Three Thoughts: UMass vs. UMass-Lowell

AMHERST — The Division I college basketball season officially opened on Friday with UMass picking apart in-state opponent UMass-Lowell, 90-76.

The Minutemen showcased some new, highly-touted talent as they pulled away in the second half to earn the first win of the season. The River Hawks started off their final year transitioning to Division I with a thud.

“We had more good basketball than maybe we did in our two scrimmages,” head coach Derek Kellogg said. “But still a long way from where I think we need to be to compete in the top of our conference.”

Here are three thoughts from the game.

Luwane Pipkins was a necessary addition

Pipkins was supposed to play his freshman season in 2015-2016, but was ruled academically ineligible on the eve of the season. He made his Minutemen debut against UMass-Lowell and started at point guard, filling up the stat sheet.

He finished with 14 points, eight steals, four rebounds and three assists in 31 minutes. Pipkins was also effective in the press when UMass employed it. The guard was everywhere the ball was, not shy to shoot if an opportunity presented itself.

He was the most prevalent player on the court, staying in even as Kellogg subbed in 10 players, with nine playing at least 14 minutes.

“I would credit their freshman guard, he was very disruptive,” UMass Lowell head coach Pat Duquette said. “He switched on to just about every guy. I thought he changed the nature of the game and stole our guys’ confidence a little bit. That was tough to get back.”

It’s cold outside

Actually, it was a nice crisp New England fall afternoon. Inside the gym, though, the outside shooting was frigid. Neither team was shy to shoot from the outside, but neither found a rhythm. The River Hawks finished 5-24 from behind the arc, while UMass made just five of its 25 attempts.

UMass Lowell committed 28 turnovers, and the River Hawks were quick to hoist up opportunities. But many of the 3-point attempts weren’t of the high-percentage variety. The Minutemen were better at scoring in transition off of those UMass-Lowell turnovers than they were hitting long-range shots in the half-court set.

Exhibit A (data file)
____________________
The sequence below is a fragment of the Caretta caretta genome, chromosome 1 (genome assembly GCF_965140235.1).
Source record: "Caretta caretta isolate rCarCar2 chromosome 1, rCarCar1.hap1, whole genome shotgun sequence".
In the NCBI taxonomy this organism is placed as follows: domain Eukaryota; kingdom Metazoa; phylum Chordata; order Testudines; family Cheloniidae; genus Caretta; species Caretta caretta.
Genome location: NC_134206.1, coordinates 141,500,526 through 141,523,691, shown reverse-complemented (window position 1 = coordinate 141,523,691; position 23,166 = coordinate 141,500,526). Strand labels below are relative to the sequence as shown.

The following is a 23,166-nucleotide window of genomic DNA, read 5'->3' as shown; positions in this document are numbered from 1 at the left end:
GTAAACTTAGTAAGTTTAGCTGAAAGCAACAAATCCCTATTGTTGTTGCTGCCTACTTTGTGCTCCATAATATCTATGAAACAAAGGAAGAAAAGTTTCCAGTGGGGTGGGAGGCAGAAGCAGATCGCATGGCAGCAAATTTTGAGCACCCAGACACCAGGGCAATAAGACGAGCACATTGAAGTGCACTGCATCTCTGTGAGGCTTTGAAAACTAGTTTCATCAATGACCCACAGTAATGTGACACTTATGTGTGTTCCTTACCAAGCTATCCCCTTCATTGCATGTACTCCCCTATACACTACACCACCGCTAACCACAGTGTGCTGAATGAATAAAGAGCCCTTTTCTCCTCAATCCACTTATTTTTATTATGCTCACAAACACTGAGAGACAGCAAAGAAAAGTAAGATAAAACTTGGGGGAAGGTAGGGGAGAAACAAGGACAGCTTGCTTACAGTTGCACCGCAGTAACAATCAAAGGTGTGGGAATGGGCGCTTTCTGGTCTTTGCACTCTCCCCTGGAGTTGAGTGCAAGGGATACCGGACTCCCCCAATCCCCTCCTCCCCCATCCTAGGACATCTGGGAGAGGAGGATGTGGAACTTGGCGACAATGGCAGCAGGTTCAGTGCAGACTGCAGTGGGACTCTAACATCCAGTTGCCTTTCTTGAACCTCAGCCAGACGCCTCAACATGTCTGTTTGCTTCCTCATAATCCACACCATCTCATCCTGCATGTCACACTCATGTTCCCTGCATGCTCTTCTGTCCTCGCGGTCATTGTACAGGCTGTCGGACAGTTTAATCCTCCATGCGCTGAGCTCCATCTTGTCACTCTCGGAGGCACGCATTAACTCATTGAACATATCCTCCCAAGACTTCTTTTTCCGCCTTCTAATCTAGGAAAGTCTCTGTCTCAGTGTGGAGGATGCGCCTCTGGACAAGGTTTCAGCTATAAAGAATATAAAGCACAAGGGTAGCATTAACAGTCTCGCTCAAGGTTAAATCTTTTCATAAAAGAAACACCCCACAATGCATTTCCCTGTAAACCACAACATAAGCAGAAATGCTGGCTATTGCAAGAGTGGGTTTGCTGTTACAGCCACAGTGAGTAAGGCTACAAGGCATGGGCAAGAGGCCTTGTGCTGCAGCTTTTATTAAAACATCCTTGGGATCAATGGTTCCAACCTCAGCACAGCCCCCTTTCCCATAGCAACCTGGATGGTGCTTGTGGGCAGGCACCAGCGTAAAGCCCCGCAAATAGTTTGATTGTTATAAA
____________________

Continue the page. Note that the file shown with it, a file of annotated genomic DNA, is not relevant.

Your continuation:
Last year UMass Lowell played the 11th-fastest tempo in college basketball and turned the ball over 21.3% of the time, good for 333rd-worst in college basketball. Nearly a third of their points came from 3. When the fast-paced, quick-shooting nature failed them in the first game of the season, there was no way they could compete.

Rahsaan Holloway will be unstoppable against smaller teams

UMass-Lowell is a small team, that much was evident. While the Minutemen were practicing their windmill dunks during the pregame warmups, it looked as though most of the River Hawks players would be lucky to touch the rim.

So the presence of the 6-foot-11, 320-pound Holloway for UMass was unmistakable. He scored the very first points of the game on an and-one feed from the high post just nine seconds into the game. He finished with 21 points in 17 minutes.

“That’s exactly the kind of player I want to be,” Holloway said. “Except I make all my free throws.”

In his short time in the game, he went to the line 14 times, making nine, part of a ridiculous number of fouls called. The two teams combined to take 72 free throws, split basically down the middle.

Even though UMass-Lowell was an exceptionally small team, it’s clear that even against bigger teams, Holloway’s size will be consistently difficult to match up against.

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